Do any publishers inspire this kind of confidence?  From the general response of writers on Twitter (a limited sample, but honest), I’d say that this whole business needs a tune-up.

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Chris Anderson’s Free: If Read Carefully, Seth Isn’t Wrong

First of all, here’s Seth Godin’s response to Malcom Gladwell’s response to Free.

I believe in paying for quality content, and creating content worth paying for.  My customers seem to agree!  For the past four years, I’ve run a small e-press in a niche nonfiction subject, and I’ve been profitable since I launched.

As a buyer of digital products, though, I realize that there is a huge trust barrier.  Free sampling isn’t just a good idea; it’s usually necessary for customers to feel good about their decision to buy from you.  My micropress has three books out, and one of them is totally free so that customers can experience what my brand stands for.  I’ve essentially been following Anderson’s model, which isn’t new at all, but an old workhorse that all direct marketers know about.

After reading Anderson’s book, a lot of people — writers and publishers especially — have the reaction of “Eek, all content is going to be free and no writers/artists/musicians will be paid for their work, and everyone will have to pick up a jackhammer or wait tables to pay the bills, so no quality work will get put out, and it will be the Dark Ages Of Entertainment, and we’ll all have to resort to crappy high school YouTube videos to get our laughs.”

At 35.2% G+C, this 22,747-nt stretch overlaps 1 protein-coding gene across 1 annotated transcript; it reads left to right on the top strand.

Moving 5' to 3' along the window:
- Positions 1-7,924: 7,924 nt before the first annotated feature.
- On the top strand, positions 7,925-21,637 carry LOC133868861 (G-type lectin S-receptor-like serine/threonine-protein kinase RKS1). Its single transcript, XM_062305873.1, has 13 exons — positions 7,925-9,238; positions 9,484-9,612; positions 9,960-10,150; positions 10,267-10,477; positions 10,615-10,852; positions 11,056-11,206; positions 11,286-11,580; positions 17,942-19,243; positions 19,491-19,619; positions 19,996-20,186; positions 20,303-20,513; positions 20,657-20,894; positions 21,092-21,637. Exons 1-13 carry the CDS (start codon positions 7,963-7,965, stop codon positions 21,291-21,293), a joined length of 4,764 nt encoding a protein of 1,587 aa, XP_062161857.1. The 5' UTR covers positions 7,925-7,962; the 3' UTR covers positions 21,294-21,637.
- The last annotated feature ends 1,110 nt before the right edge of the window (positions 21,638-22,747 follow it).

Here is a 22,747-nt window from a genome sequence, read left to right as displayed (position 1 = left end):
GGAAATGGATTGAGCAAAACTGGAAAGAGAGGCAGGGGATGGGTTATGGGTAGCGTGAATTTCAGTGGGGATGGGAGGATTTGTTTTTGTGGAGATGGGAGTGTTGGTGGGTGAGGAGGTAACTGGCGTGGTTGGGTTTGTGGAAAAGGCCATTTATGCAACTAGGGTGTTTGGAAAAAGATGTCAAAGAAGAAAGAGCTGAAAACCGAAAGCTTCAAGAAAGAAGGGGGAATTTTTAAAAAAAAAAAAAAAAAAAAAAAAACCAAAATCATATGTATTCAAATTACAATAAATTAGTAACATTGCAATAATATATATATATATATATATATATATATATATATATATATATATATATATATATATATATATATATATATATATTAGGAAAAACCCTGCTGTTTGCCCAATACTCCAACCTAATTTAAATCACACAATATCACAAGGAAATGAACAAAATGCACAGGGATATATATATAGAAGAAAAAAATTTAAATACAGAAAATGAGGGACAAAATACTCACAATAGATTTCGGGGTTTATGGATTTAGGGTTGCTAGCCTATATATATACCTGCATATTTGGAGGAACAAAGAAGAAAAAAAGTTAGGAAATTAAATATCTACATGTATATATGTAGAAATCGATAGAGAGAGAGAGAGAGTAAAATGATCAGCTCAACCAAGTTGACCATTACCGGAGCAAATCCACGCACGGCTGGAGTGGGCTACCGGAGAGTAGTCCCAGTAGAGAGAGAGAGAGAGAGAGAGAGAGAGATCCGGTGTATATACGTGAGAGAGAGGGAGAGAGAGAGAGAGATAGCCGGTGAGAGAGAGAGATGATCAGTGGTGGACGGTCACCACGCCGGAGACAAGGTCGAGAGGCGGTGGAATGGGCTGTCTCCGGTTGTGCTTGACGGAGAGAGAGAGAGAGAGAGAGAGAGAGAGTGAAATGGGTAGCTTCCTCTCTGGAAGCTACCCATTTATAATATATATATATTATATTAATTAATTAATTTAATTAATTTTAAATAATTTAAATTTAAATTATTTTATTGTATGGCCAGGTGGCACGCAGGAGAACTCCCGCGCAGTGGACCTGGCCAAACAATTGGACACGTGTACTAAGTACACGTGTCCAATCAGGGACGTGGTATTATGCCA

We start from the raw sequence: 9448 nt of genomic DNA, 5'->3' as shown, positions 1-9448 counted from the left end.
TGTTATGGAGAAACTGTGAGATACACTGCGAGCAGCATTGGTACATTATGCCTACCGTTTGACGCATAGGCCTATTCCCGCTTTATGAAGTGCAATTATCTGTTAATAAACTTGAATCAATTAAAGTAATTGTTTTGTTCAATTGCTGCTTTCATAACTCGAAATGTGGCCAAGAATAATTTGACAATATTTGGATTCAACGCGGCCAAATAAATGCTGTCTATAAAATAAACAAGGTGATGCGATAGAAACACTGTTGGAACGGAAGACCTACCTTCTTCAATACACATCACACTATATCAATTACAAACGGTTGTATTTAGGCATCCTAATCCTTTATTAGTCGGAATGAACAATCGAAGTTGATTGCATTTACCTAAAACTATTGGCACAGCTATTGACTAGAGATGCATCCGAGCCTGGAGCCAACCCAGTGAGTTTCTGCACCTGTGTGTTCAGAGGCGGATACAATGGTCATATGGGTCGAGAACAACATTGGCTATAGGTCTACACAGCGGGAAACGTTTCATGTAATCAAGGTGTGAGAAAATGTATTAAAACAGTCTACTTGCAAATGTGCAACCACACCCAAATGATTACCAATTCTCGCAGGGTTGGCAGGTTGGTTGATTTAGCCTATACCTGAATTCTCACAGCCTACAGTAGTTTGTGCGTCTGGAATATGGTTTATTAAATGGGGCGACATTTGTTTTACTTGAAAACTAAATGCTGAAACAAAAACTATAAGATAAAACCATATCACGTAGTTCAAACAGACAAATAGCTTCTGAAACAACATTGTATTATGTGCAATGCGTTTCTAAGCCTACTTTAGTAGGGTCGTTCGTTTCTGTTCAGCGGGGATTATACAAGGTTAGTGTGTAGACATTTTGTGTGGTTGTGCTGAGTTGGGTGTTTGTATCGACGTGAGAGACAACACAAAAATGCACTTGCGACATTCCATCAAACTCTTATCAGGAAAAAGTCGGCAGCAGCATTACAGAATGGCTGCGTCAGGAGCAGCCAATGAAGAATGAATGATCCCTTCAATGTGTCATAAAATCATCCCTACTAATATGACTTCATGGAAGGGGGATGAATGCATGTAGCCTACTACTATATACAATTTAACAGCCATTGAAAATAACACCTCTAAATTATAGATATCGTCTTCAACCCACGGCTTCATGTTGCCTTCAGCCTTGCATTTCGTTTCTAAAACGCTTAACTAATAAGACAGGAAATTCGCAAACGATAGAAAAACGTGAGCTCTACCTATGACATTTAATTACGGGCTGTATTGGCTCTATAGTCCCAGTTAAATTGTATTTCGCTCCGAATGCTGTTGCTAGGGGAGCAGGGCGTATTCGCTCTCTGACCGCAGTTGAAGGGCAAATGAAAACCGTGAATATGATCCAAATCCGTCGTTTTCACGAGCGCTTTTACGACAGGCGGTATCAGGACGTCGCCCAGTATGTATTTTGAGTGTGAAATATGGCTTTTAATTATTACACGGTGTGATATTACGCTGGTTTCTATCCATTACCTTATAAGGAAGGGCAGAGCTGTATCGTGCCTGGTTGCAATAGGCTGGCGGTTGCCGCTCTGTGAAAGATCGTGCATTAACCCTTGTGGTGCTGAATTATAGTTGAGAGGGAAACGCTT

Then, when Seth Godin backed him up, they wailed, “But I thought this guy was supposed to be smart and help us sell stuff, not give it away for free!”

But they didn’t read his reaction closely enough.  Seth Godin said that people will pay for content:

People will pay for content if it is so unique they can’t get it anywhere else, so fast they benefit from getting it before anyone else, or so related to their tribe that paying for it brings them closer to other people.

That’s art (or entertainment)!  It is so unique that only the artist can create it.  And being associated with a tribe?  That’s just being a good, meaningful brand.  No business should be only content; it should stand for something, whether the business is a single blogger or an international manufacturer.

Seth also said that people won’t pay for content if it’s the same old stuff as everyone else:

People will not pay for by-the-book rewrites of news that belongs to all of us. People will not pay for yesterday’s news, driven to our house, delivered a day late, static, without connection or comments or relevance. Why should we? A good book review on Amazon is more reliable and easier to find than a paid-for professional review that used to run in your local newspaper, isn’t it?

Again, I think he’s right.  Any blogger can report the news, give a writeup, or provide a bunch of outbound links.  That is truly commodity content, and everyone can have access to the raw source and create “content” from it.  As both a reader and a “content provider,” I agree that it is certainly not enough value to exchange money for.

To me, the problem is that Seth Godin and Chris Anderson are putting a lot of emphasis on something that is just standard direct marketing wisdom, so everyone starts to wonder if there’s more to it than that.  I don’t think there is, digital world or not.